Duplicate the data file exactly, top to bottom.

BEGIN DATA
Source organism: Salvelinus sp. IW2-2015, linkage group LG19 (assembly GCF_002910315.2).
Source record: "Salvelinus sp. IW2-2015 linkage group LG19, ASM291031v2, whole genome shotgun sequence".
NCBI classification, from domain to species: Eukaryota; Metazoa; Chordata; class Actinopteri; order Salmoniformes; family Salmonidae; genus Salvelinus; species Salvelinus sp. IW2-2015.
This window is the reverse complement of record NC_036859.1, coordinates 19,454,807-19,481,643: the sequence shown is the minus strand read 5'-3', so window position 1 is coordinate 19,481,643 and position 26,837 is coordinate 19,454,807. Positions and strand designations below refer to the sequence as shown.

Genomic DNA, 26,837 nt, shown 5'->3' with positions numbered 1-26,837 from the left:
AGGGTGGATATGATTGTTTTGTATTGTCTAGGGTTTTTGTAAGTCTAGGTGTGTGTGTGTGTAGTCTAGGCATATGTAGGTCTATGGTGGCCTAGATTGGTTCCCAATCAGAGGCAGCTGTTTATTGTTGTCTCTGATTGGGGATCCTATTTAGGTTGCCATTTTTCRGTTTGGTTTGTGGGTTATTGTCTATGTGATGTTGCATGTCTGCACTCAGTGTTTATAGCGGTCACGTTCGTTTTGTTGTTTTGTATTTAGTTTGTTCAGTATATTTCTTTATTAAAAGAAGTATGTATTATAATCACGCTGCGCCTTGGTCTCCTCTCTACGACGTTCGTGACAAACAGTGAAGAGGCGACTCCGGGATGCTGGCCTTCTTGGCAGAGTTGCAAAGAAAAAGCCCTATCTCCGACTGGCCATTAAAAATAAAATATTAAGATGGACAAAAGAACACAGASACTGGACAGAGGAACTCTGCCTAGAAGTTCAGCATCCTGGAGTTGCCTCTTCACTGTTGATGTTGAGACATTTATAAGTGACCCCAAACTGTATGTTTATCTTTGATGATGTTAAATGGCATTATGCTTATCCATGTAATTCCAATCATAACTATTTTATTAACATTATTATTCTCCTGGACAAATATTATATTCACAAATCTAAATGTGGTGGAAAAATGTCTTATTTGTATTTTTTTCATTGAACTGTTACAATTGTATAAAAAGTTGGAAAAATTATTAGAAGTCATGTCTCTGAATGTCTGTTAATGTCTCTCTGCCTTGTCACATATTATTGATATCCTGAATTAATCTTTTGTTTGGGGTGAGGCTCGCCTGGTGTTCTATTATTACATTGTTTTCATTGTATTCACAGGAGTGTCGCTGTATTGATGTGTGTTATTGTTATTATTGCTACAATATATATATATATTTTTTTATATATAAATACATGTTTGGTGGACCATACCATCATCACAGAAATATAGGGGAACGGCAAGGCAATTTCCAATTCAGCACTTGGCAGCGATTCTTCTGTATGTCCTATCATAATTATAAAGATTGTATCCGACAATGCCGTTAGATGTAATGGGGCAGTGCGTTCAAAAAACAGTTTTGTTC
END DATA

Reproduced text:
Source organism: Salvelinus sp. IW2-2015, linkage group LG19 (assembly GCF_002910315.2).
Source record: "Salvelinus sp. IW2-2015 linkage group LG19, ASM291031v2, whole genome shotgun sequence".
NCBI classification, from domain to species: Eukaryota; Metazoa; Chordata; class Actinopteri; order Salmoniformes; family Salmonidae; genus Salvelinus; species Salvelinus sp. IW2-2015.
This window is the reverse complement of record NC_036859.1, coordinates 19,454,807-19,481,643: the sequence shown is the minus strand read 5'-3', so window position 1 is coordinate 19,481,643 and position 26,837 is coordinate 19,454,807. Positions and strand designations below refer to the sequence as shown.

Genomic DNA, 26,837 nt, shown 5'->3' with positions numbered 1-26,837 from the left:
AGGGTGGATATGATTGTTTTGTATTGTCTAGGGTTTTTGTAAGTCTAGGTGTGTGTGTGTGTAGTCTAGGCATATGTAGGTCTATGGTGGCCTAGATTGGTTCCCAATCAGAGGCAGCTGTTTATTGTTGTCTCTGATTGGGGATCCTATTTAGGTTGCCATTTTTCRGTTTGGTTTGTGGGTTATTGTCTATGTGATGTTGCATGTCTGCACTCAGTGTTTATAGCGGTCACGTTCGTTTTGTTGTTTTGTATTTAGTTTGTTCAGTATATTTCTTTATTAAAAGAAGTATGTATTATAATCACGCTGCGCCTTGGTCTCCTCTCTACGACGTTCGTGACAAACAGTGAAGAGGCGACTCCGGGATGCTGGCCTTCTTGGCAGAGTTGCAAAGAAAAAGCCCTATCTCCGACTGGCCATTAAAAATAAAATATTAAGATGGACAAAAGAACACAGASACTGGACAGAGGAACTCTGCCTAGAAGTTCAGCATCCTGGAGTTGCCTCTTCACTGTTGATGTTGAGACATTTATAAGTGACCCCAAACTGTATGTTTATCTTTGATGATGTTAAATGGCATTATGCTTATCCATGTAATTCCAATCATAACTATTTTATTAACATTATTATTCTCCTGGACAAATATTATATTCACAAATCTAAATGTGGTGGAAAAATGTCTTATTTGTATTTTTTTCATTGAACTGTTACAATTGTATAAAAAGTTGGAAAAATTATTAGAAGTCATGTCTCTGAATGTCTGTTAATGTCTCTCTGCCTTGTCACATATTATTGATATCCTGAATTAATCTTTTGTTTGGGGTGAGGCTCGCCTGGTGTTCTATTATTACATTGTTTTCATTGTATTCACAGGAGTGTCGCTGTATTGATGTGTGTTATTGTTATTATTGCTACAATATATATATATATTTTTTTATATATAAATACATGTTTGGTGGACCATACCATCATCACAGAAATATAGGGGAACGGCAAGGCAATTTCCAATTCAGCACTTGGCAGCGATTCTTCTGTATGTCCTATCATAATTATAAAGATTGTATCCGACAATGCCGTTAGATGTAATGGGGCAGTGCGTTCAAAAAACAGTTTTGTTC